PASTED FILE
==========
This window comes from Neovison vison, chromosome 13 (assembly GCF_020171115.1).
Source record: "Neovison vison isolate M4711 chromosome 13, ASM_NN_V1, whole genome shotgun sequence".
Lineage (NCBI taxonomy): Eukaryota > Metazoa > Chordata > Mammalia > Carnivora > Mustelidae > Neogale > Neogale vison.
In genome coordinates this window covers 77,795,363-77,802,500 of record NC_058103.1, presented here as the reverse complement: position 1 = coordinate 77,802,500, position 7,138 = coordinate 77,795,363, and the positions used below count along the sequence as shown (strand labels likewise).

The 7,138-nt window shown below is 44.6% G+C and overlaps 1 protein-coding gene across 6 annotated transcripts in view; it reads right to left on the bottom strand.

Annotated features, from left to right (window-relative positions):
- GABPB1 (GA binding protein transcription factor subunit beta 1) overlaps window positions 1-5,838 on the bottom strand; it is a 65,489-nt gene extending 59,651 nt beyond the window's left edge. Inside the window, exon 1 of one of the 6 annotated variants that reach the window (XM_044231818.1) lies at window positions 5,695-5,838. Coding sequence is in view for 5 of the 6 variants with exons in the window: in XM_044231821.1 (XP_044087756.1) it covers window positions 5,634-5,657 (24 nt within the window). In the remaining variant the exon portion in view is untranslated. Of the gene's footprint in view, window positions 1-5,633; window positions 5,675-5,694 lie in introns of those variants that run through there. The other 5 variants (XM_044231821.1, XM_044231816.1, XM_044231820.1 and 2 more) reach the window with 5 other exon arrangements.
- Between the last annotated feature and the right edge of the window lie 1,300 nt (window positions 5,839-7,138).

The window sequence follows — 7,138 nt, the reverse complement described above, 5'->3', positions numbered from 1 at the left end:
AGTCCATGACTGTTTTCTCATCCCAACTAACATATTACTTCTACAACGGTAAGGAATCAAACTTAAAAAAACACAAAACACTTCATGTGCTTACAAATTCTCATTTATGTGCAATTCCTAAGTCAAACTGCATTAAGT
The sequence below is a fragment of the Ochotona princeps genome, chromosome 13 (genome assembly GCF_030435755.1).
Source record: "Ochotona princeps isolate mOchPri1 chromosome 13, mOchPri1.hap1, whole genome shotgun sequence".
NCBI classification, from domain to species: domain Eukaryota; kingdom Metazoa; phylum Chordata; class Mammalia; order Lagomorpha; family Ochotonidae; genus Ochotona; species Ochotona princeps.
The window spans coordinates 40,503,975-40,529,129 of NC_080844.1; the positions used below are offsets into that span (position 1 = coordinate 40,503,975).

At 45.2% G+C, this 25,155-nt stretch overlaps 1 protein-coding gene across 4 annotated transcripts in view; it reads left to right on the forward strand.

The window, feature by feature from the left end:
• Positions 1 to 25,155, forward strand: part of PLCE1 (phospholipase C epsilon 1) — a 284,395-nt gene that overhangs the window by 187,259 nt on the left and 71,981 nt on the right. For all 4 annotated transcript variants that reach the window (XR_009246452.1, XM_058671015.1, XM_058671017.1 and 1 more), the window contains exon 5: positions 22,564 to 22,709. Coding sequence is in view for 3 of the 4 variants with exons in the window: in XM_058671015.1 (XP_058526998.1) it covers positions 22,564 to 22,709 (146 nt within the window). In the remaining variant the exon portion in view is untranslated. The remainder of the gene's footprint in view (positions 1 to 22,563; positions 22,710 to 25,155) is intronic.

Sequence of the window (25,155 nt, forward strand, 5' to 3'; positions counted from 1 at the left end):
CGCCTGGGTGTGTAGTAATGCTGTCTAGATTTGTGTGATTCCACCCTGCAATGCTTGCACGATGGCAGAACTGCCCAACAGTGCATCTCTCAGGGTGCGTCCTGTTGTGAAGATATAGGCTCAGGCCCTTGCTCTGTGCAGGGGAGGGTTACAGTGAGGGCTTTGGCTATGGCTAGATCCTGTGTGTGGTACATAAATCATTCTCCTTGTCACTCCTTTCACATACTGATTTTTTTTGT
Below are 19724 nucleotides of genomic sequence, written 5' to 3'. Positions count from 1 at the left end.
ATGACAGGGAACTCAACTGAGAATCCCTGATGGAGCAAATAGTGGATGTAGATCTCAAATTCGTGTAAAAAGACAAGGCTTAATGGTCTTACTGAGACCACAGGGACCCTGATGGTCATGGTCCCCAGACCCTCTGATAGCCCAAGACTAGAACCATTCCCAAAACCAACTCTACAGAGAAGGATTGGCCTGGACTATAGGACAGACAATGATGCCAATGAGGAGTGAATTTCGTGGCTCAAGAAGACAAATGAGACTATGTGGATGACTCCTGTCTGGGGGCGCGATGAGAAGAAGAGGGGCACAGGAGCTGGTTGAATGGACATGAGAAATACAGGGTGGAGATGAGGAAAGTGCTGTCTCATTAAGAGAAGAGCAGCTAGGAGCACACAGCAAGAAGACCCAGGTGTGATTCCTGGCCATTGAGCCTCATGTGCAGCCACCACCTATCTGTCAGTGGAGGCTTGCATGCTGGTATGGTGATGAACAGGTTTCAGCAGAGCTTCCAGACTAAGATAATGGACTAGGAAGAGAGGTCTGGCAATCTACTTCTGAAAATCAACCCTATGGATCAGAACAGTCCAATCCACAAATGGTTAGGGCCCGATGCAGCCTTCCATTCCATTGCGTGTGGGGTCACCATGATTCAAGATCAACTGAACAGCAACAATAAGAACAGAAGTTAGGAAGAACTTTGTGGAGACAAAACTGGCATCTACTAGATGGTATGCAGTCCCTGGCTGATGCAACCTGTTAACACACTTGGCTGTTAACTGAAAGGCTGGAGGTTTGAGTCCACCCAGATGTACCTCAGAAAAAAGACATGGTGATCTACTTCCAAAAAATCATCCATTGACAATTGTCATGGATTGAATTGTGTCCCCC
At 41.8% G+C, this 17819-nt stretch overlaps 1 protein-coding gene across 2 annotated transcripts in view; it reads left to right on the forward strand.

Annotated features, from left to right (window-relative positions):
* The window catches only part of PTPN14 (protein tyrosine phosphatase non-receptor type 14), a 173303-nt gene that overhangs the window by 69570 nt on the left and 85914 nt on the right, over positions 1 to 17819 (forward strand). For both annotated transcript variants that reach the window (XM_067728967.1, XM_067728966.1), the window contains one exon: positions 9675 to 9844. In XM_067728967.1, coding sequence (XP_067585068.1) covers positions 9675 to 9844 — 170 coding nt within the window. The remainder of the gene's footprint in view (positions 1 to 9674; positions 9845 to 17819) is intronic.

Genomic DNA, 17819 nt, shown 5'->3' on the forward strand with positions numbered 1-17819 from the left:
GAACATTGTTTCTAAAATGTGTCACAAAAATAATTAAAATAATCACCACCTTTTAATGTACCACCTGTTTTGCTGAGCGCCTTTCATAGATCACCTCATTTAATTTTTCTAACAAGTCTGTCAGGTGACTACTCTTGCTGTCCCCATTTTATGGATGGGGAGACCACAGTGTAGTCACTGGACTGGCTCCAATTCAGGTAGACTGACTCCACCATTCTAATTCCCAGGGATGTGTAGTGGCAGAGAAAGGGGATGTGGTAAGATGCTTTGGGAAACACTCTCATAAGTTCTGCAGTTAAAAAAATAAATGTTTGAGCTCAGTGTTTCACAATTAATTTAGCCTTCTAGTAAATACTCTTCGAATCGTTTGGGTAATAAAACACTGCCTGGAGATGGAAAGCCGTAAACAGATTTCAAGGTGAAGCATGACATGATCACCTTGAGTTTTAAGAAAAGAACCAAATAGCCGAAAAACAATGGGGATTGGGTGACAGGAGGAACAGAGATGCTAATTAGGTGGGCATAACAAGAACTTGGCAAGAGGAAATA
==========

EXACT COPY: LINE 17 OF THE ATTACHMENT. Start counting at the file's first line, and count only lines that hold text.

• Positions 1 to 25,155, forward strand: part of PLCE1 (phospholipase C epsilon 1) — a 284,395-nt gene that overhangs the window by 187,259 nt on the left and 71,981 nt on the right. For all 4 annotated transcript variants that reach the window (XR_009246452.1, XM_058671015.1, XM_058671017.1 and 1 more), the window contains exon 5: positions 22,564 to 22,709. Coding sequence is in view for 3 of the 4 variants with exons in the window: in XM_058671015.1 (XP_058526998.1) it covers positions 22,564 to 22,709 (146 nt within the window). In the remaining variant the exon portion in view is untranslated. The remainder of the gene's footprint in view (positions 1 to 22,563; positions 22,710 to 25,155) is intronic.